SCIEX Microscale Separations Innovation Medal Awardee 2021 | Peter Willis

The recipient of the Microscale Separations Innovation Medal 2021 is Dr. Peter Willis, Group Supervisor, Chemical Analysis & Life Detection, NASA Jet Propulsion Laboratory, California Institute of Technology, Pasadena, CA, USA.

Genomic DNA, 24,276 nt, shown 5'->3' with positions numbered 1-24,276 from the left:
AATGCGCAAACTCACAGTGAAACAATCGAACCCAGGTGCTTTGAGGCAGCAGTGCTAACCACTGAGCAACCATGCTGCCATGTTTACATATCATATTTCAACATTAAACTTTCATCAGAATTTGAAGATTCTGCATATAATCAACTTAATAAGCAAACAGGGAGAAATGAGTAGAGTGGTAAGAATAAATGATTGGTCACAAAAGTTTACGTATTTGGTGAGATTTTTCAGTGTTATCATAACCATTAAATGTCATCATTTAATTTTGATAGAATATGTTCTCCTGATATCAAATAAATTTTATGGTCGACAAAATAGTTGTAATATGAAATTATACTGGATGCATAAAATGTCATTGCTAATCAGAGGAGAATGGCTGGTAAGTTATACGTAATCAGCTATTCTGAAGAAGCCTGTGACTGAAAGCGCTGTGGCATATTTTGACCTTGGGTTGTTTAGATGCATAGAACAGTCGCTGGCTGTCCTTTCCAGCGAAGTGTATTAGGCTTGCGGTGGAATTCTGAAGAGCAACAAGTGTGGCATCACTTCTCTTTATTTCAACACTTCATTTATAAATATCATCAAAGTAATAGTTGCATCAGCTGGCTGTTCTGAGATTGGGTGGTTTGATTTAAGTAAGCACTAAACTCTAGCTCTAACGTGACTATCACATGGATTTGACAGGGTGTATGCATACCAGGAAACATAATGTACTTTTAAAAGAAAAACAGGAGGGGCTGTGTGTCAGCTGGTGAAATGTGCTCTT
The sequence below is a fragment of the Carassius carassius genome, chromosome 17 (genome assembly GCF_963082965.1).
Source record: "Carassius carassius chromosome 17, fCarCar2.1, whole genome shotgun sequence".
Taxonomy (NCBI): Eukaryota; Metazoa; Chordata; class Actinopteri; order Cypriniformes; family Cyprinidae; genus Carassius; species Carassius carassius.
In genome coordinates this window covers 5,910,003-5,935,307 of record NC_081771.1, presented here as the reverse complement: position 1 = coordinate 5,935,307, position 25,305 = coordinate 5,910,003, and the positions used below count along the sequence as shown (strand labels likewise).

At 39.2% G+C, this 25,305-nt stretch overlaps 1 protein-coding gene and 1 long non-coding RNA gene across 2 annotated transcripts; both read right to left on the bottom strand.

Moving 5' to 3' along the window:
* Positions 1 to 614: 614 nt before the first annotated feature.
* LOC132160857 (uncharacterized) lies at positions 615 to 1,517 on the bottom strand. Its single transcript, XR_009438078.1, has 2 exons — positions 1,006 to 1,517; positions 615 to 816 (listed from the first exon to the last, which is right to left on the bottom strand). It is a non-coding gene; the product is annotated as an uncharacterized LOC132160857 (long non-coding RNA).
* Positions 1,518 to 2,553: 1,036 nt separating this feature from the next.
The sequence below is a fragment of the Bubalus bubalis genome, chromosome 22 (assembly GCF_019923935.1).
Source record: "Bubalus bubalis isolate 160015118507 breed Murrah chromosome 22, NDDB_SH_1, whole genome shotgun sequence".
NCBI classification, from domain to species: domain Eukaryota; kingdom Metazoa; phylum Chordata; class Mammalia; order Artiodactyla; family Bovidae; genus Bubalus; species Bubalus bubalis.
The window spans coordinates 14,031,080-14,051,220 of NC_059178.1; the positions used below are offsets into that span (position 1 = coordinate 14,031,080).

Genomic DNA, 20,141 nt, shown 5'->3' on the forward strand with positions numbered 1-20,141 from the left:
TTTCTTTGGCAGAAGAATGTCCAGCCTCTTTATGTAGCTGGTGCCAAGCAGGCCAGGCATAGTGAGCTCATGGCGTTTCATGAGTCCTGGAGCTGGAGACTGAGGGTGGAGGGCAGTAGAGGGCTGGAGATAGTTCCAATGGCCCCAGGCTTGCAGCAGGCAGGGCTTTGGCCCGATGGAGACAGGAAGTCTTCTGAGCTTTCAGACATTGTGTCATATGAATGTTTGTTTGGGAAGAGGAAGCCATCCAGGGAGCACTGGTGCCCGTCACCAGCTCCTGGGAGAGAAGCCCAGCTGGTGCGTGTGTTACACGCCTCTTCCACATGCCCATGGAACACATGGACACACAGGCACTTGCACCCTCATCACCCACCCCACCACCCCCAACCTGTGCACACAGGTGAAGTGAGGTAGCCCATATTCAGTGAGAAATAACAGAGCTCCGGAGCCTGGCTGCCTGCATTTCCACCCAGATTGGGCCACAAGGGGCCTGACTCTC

Peter Willis received his doctorate in chemistry from Cornell University, after designing and building a one-ton crossed molecular beams machine that he used to probe the fundamental nature of interactions between metal atoms and organic molecules. He continued his studies through postdoctoral fellowships at Rice University and Caltech, where he expanded his scientific horizons beyond spectroscopy and chemical reaction dynamics, and into the fields of carbon nanotechnology, molecular computing, systems biology, and biosensing. In recognition of his pioneering work on carbon fullerenes with Nobel Laureate Richard Smalley, on January 1st, 2000 he was highlighted by Maclean’s magazine as one of the “100 Canadians to Watch in the New Millennium”. Two years later, drawn by the inescapable pull of the search for life beyond Earth, he joined the technical staff of NASA’s Jet Propulsion Laboratory. Dr. Willis is currently the Group Supervisor of JPL’s Chemical Analysis and Life Detection group. His research focuses on invention of new methods and technologies capable of identifying and characterizing signatures of extraterrestrial life at the molecular level. Portable instrument systems developed in his group are validated in a variety of harsh terrestrial environments that range from high deserts and hypersaline lakes, to oceans and icy polar regions. The ultimate goal is to incorporate this technology into the payloads of robotic explorers bound for the ocean worlds of our outer solar system. To that end he has played a key role in the formulation of a variety of mission concepts to explore Titan, Enceladus, and Europa. In 2017 he co-authored the “Europa Lander Mission Science Definition Team Report”, a publication which broadly serves as a guide to life detection for all future planetary missions in our solar system. In addition to laying the foundation for these missions of the coming decades, Dr. Willis also currently serves as staff scientist for the ongoing Perseverance Mars rover mission. His primary focus is on the use of chemical and mineralogical analysis to enable the selection of the most astrobiologically promising samples for potential return to Earth for analysis in terrestrial laboratories. And finally, Dr. Willis also has a strong commitment to academics, serving as Adjunct Professor in the Department of Chemistry at University of Kansas. He is a frequent reviewer for a wide range of chemistry-related scientific journals and has mentored over 40 individuals at the undergraduate, graduate, and postdoctoral levels during the course of his research.